MANILA — Eight months after its enactment, the Department of Transportation (DOTr) has yet to issue the Implementing Rules and Regulations for the Speed Limiter Law making the public commuter vulnerable to accidents due to “rolling coffins” in major thoroughfares.
Senator Grace Poe, chairman of the Senate committee on public services, made this remarks during the investigation on the recent the deaths last month of 15 students and its driver when the bus they were riding went out of control on a downhill road and smashed an electric post in Tanay, Rizal on February 20.
Poe said the delays in the full implementation of RA 10916, which was authored by Sen. JV Ejercito, put the life of riders at risk.
“I think [the immediate issuance of the IRR] is crucial. If we have this in place at least we can make sure that there are less careless drivers on the road,” said Poe, who pressed the Transportation department to finally release the law’s IRR.
Transportation Undersecretary Anne Lontoc said it is currently being drafted by a technical working group composed of the Transportation, Public Works, and Trade departments and they target its issuance next month.
What postpones the IRR’s issuance, Lontoc said, is the setting of standards on speed limits and specifications of the speed limiter to be installed on covered vehicles.
The senator also lamented the lack of motor vehicle inspection system facilities that are tasked to determine the road trustworthiness of the public utility vehicles.
She said for the entire country, there are only 9 MVIS. There is only one MVIS servicing the National Capital Region and the entire Southern Tagalog region, which is located in Laguna.
In the Tanay accident, Poe said while the bus was registered in 2004, it was found out that the engine is already thirty years old, aside from the MVIS facilities being obsolete.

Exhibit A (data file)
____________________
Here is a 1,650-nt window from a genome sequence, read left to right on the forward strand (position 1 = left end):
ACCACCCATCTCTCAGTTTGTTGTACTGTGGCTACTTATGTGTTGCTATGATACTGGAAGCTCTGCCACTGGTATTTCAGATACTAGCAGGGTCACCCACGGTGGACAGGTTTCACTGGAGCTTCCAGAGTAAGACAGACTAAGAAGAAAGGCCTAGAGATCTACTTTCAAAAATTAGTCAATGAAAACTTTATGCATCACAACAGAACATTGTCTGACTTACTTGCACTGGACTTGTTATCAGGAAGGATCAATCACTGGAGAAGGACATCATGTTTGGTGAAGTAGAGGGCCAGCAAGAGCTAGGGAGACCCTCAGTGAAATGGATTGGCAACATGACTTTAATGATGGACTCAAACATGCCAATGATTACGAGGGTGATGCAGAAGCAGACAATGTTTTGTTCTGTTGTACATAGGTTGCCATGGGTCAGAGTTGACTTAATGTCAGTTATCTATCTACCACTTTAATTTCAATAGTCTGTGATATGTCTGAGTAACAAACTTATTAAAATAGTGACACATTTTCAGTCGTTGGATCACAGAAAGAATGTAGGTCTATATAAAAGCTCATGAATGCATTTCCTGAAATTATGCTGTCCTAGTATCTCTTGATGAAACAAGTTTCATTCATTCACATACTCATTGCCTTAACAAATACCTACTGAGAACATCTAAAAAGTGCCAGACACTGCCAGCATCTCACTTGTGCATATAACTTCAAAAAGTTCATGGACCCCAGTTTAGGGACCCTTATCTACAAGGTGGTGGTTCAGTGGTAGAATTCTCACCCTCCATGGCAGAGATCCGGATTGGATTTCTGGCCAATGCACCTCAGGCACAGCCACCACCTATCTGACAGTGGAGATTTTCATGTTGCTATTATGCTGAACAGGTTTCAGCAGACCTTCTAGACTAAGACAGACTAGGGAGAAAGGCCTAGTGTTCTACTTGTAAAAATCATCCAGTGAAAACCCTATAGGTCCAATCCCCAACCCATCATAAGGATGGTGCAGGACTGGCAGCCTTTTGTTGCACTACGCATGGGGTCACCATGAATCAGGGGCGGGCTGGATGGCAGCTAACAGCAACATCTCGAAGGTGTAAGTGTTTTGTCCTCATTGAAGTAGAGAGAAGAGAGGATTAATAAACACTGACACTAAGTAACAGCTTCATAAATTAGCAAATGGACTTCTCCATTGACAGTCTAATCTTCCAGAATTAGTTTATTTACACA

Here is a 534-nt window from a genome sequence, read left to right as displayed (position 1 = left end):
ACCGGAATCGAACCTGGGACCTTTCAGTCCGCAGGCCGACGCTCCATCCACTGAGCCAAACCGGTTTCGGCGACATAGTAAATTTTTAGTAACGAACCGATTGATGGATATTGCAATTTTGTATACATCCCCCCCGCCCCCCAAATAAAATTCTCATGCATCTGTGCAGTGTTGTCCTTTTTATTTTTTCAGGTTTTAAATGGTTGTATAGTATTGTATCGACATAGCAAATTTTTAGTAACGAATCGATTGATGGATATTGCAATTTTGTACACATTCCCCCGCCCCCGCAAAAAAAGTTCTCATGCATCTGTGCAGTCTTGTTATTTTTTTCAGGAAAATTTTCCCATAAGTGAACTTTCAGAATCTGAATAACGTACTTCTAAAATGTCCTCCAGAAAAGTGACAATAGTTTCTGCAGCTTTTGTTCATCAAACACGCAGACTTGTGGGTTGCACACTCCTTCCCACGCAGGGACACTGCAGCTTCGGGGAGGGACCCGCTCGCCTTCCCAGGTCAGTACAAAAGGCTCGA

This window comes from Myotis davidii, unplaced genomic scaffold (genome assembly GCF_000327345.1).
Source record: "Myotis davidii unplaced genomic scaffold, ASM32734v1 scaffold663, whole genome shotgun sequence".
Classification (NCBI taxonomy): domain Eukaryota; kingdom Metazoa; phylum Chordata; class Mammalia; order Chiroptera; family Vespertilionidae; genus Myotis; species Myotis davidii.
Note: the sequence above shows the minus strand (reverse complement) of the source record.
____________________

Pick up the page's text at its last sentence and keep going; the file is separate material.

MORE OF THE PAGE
Land Transportation Office chief Ed Galvante said P100 million is needed to rehabilitate the structure and equipment of one MVIS.
Galvante said agency is recommending the building of one MVIS per region and another one per island-province.
Galvante, on questioning of Ejercito, said four facilities were built in 2008 but were not maintained during the previous administration.
Ejercito said there is a need to rehabilitate and build more facilities nationwide and that the budget could come from the road users’ tax.
Poe, meanwhile, blamed the LTO and Bestlink College for the deaths of 15 people, mostly freshmen students, in fatal accident while going to their leadership seminar in Tanay, Rizal.
Poe said LTO should be blamed for its failure to determine the road-worthiness of the Panda bus used by the students.
The lady senator said the unfortunate incident could also be blamed to the owners of the Bestlink College for its failure to provide a single high official or a safety officer during the trip.
“As a requirement of regulatory agencies, especially CHEd and DepEd, nararapat na isama sa guidelines ang pagkakaroon ng persons of authority,” she said.
Poe added that the committee also found the bus in question was inspected in Subic sometime 2004. According to LTFRB, their investigation revealed that the Panda Coach bus was actually 29 years old, way beyond the 15-year cap implemented by the agency on buses.
Poe pushed for the creation of a National Transport Safety Board (NTSB) to solely investigate all transportation accidents on land, air, sea and pipelines and make recommendations for safety.
“It underscores the need for an independent body. Kasi nga naman i-imbestigahan mo ang sarili mo, kayo-kayo rin ang nandun. Meron talagang conflict of interest at kahit na naging patas kayo di ninyo masisisi na magduda pa rin ang iba,” Poe said.
“The board will be tasked to investigate accidents involving transportation, such as aircraft, highway accidents, railroads, pipelines, and major marine accidents. It is also an independent body that will conduct studies on transport safety and report to Congress, the President and concerned state agencies on how to make transportation safer,” Poe said.